Bush Administration’s Greatest Hits (To Your Face)

By
December 4th, 2007

Everybody who is paying attention – and who is not in deep denial – knows that there has been an intense and radical assault on civil liberties in the United States during the Bush Administration. In fact, the blows against the Constitution and the Bill of Rights have come on so fast and furious that few of us have been able to absorb them – or to try to get a complete picture of the damage done. Too many outrages tends to fog the mind against recalling the details of each or of any. Indeed, this tactic – relentlessness – is one that has often been employed by authoritarian regimes.



Working on behalf of the incipient QuestionAuthority organization and the MondoGlobo Social Network, Phil Leggiere has put together what may be the only complete timeline that delineates Bush's Greatest Hits against our rights, as well as relevant Supreme Court decisions, and Acts of Congress.

The Bushies started rockin' hard right out of the gate – well before 9/11. Taking office in January, 2001, the administration introduced it's paranoid style — immediately broadening the scope of documents and information that could be classified, and within a couple of months they had the NSA monitoring domestic calls and internet traffic.

We all tend to remember the big hits. The Patriot Act of 2001. The Military Commissions Act of 2006. But how many of us recall deceptively clever little mindfucks like when the FBI and DOD routed around US law by contracting with private companies to provide them with information on US citizens? And how about the time the Justice Department gave the FBI permission to monitor US religious and political groups? And not to be outdone, the Supreme Court showed off it's own chops in 2006, deciding that it was OK for drug-sniffing dogs to search your car when you're stopped for a random traffic violation. (Full disclosure: I've dated a few drug-sniffing dogs in my time!)


You may think that the biggest hits – the most damage – came in the immediate aftermath of 9/11. Perhaps they freaked out — understandably — and it inspired the Bushies to go mental for a few years. Or maybe you would assume that the Bushies would have chilled after his popularity sank to Nixonian levels.

No way! In October, 2006, the Congress, acting in consort with the administration, gave the president the power to – in essence – declare martial law and round up troublemakers. To quote Leggiere, "The 'John Warner Defense Authorization Act' is passed. The act allows a president to declare a public emergency and station US military troops anywhere in America as well as take control of state based national guard units without consent of the governor or other local authorities. The law authorizes presidential deployment of US troops to round-up and detain 'potential terrorists', 'illegal aliens' and 'disorderly' citizenry." And then in May, 2007, El Presidente issued a directive that allowed him or his successor to take charge of all three branches of government in case of "a disaster resulting in extraordinary casualties."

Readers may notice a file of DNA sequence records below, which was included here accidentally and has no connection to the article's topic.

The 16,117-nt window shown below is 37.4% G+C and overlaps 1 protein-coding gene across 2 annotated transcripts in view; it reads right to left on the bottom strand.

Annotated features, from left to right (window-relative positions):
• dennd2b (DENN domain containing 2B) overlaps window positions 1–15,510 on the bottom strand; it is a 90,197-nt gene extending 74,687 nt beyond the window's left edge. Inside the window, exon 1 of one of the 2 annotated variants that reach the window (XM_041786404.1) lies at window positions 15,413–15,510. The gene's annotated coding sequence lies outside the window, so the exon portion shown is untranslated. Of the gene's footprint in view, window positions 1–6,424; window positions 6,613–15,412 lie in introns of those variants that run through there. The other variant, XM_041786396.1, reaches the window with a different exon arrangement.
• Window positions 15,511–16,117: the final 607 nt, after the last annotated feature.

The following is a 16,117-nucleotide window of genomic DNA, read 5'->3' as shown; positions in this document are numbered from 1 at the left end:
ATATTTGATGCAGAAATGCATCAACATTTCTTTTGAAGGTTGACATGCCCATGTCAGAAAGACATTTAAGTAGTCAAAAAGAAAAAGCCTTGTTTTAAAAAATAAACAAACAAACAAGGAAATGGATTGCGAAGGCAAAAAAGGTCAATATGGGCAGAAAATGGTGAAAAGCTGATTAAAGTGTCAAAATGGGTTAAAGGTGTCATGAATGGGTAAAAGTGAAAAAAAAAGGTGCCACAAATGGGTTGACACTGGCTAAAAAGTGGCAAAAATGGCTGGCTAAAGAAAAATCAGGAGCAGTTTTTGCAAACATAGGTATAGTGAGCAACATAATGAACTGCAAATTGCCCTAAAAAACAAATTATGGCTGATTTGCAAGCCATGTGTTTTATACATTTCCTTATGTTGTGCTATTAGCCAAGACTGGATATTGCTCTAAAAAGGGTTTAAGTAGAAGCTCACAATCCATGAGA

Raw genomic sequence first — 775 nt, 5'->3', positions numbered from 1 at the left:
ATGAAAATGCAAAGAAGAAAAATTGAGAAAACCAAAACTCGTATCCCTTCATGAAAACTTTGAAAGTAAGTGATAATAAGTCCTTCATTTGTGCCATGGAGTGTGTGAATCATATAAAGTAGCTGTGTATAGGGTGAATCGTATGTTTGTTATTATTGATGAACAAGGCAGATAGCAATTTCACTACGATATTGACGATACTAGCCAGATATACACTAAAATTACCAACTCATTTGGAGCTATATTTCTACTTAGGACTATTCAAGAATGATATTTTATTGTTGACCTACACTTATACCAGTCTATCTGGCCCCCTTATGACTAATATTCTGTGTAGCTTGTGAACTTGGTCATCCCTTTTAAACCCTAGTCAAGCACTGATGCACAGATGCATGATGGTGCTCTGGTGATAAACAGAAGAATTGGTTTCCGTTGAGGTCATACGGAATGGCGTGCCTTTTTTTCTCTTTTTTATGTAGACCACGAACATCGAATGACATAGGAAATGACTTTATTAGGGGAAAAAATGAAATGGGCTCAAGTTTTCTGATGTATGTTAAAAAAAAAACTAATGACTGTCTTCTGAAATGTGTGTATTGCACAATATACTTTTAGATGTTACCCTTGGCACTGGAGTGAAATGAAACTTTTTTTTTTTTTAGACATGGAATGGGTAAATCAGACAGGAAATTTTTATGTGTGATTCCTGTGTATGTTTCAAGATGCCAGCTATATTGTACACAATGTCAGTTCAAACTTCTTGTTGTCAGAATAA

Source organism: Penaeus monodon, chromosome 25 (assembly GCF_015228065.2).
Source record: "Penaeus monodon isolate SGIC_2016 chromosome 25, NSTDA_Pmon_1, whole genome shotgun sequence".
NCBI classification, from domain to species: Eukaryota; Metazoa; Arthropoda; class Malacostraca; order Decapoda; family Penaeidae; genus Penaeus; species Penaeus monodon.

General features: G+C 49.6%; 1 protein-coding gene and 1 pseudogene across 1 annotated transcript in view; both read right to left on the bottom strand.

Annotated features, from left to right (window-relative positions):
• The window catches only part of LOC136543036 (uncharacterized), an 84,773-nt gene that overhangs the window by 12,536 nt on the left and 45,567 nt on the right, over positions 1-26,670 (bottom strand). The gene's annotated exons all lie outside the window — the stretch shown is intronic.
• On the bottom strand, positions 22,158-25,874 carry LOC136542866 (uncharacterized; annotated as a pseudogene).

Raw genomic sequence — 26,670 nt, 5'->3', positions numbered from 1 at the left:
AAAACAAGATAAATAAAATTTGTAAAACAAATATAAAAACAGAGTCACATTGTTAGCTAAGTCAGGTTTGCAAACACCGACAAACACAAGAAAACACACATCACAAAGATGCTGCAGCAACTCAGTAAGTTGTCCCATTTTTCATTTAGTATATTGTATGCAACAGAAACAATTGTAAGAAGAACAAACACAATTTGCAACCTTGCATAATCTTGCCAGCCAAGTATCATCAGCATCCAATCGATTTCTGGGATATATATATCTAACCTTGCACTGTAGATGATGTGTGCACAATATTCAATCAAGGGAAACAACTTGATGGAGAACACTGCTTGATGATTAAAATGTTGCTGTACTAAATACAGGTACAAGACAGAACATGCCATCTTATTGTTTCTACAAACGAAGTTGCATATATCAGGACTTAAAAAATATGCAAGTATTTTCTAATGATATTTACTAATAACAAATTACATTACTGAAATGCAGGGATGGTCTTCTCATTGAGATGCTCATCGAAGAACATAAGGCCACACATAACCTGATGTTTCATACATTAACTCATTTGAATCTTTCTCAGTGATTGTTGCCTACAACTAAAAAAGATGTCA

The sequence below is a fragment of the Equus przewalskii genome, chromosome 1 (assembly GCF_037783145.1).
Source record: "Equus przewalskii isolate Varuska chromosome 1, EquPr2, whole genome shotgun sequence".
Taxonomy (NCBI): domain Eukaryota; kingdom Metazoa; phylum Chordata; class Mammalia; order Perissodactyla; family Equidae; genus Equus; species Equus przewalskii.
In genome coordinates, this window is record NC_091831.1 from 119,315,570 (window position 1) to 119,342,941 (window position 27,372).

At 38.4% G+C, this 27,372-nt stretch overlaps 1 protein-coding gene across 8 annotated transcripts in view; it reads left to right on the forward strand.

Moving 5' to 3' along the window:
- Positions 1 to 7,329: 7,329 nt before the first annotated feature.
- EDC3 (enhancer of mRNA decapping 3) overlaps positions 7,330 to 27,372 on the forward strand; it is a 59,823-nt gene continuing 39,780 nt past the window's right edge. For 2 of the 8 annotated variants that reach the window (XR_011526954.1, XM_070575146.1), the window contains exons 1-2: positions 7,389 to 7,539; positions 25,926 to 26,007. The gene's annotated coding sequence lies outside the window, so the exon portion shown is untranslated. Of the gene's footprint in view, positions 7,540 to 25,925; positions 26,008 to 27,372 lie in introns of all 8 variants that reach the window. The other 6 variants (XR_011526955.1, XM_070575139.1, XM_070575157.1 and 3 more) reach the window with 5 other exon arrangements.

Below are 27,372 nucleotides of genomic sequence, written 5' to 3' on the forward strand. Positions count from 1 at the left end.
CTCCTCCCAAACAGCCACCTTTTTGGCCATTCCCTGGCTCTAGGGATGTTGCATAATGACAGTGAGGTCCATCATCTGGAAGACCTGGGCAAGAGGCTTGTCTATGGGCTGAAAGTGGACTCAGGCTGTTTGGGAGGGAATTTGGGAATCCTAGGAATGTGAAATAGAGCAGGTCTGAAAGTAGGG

There have been so many awesome hits! I have only scratched the surface here. Collect them all! Check out the timeline here!

Subscribe to this site with:
RSS
Google
Yahoo
Bloglines
My AOL
Newsgator
Rojo
Add to:
Digg | | Reddit
 

Send to a Friend:





E-mail this story
to a friend

 

 




 

4 Responses to “Bush Administration’s Greatest Hits (To Your Face)”

  1. blind Says:

    WTF? Were all these ads here before? They make the site look tacky and leaning more towards a niche blog than a professional e-zine. I highly suggest getting rid of most of them.

  2. Cheap Shots « Schreibkrampf Says:

    [...] via 10 Zen Monkeys [...]

  3. DAGO Says:

    If congress is acting in concert with the administration it is a whole aristocratic conspiracy. This administration has been brilliant. Between the boogie men, the war and the economy they have kept everyone so preoccupied they don’t even care what’s going on in our government.

  4. gkontos Says:

    What happened to the radio show?

Leave a Reply